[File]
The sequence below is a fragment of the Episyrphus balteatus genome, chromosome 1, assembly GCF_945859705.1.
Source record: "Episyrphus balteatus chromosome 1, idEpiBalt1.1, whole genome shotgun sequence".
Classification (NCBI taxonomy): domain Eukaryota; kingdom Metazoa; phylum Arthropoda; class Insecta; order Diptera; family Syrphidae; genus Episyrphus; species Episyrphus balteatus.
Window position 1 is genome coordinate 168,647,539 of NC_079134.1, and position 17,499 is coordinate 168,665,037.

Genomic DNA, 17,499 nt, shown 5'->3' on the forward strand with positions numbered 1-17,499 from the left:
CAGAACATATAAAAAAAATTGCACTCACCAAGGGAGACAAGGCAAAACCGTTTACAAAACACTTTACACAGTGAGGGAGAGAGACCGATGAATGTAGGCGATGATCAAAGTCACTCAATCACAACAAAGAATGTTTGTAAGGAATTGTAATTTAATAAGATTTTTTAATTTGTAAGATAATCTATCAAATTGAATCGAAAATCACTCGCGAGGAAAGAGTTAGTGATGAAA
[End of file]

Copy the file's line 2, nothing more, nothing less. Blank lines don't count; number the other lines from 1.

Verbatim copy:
Source record: "Episyrphus balteatus chromosome 1, idEpiBalt1.1, whole genome shotgun sequence".